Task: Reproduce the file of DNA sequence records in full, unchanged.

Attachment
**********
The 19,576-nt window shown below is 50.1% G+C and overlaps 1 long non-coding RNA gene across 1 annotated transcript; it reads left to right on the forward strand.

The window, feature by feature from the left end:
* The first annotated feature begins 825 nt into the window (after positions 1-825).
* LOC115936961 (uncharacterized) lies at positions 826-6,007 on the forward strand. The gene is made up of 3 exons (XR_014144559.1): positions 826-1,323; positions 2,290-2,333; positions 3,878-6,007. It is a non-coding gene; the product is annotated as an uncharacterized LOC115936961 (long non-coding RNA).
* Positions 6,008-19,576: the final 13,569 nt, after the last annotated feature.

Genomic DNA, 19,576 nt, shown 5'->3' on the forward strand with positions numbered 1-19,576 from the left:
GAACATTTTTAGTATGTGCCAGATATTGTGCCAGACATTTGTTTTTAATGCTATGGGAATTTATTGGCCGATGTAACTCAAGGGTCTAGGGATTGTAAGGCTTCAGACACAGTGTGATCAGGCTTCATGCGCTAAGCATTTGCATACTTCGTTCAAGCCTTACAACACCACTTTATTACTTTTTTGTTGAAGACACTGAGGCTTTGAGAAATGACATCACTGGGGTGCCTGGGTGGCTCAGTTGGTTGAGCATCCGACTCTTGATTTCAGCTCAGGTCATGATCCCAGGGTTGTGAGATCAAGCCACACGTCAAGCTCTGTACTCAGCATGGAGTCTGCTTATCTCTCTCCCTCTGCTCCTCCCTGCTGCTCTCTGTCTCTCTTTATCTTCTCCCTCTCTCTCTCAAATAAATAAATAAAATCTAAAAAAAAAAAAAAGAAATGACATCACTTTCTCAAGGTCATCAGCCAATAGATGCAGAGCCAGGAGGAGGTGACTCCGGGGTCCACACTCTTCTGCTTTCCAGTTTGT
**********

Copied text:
The 19,576-nt window shown below is 50.1% G+C and overlaps 1 long non-coding RNA gene across 1 annotated transcript; it reads left to right on the forward strand.

The window, feature by feature from the left end:
* The first annotated feature begins 825 nt into the window (after positions 1-825).
* LOC115936961 (uncharacterized) lies at positions 826-6,007 on the forward strand. The gene is made up of 3 exons (XR_014144559.1): positions 826-1,323; positions 2,290-2,333; positions 3,878-6,007. It is a non-coding gene; the product is annotated as an uncharacterized LOC115936961 (long non-coding RNA).
* Positions 6,008-19,576: the final 13,569 nt, after the last annotated feature.

Genomic DNA, 19,576 nt, shown 5'->3' on the forward strand with positions numbered 1-19,576 from the left:
GAACATTTTTAGTATGTGCCAGATATTGTGCCAGACATTTGTTTTTAATGCTATGGGAATTTATTGGCCGATGTAACTCAAGGGTCTAGGGATTGTAAGGCTTCAGACACAGTGTGATCAGGCTTCATGCGCTAAGCATTTGCATACTTCGTTCAAGCCTTACAACACCACTTTATTACTTTTTTGTTGAAGACACTGAGGCTTTGAGAAATGACATCACTGGGGTGCCTGGGTGGCTCAGTTGGTTGAGCATCCGACTCTTGATTTCAGCTCAGGTCATGATCCCAGGGTTGTGAGATCAAGCCACACGTCAAGCTCTGTACTCAGCATGGAGTCTGCTTATCTCTCTCCCTCTGCTCCTCCCTGCTGCTCTCTGTCTCTCTTTATCTTCTCCCTCTCTCTCTCAAATAAATAAATAAAATCTAAAAAAAAAAAAAAGAAATGACATCACTTTCTCAAGGTCATCAGCCAATAGATGCAGAGCCAGGAGGAGGTGACTCCGGGGTCCACACTCTTCTGCTTTCCAGTTTGT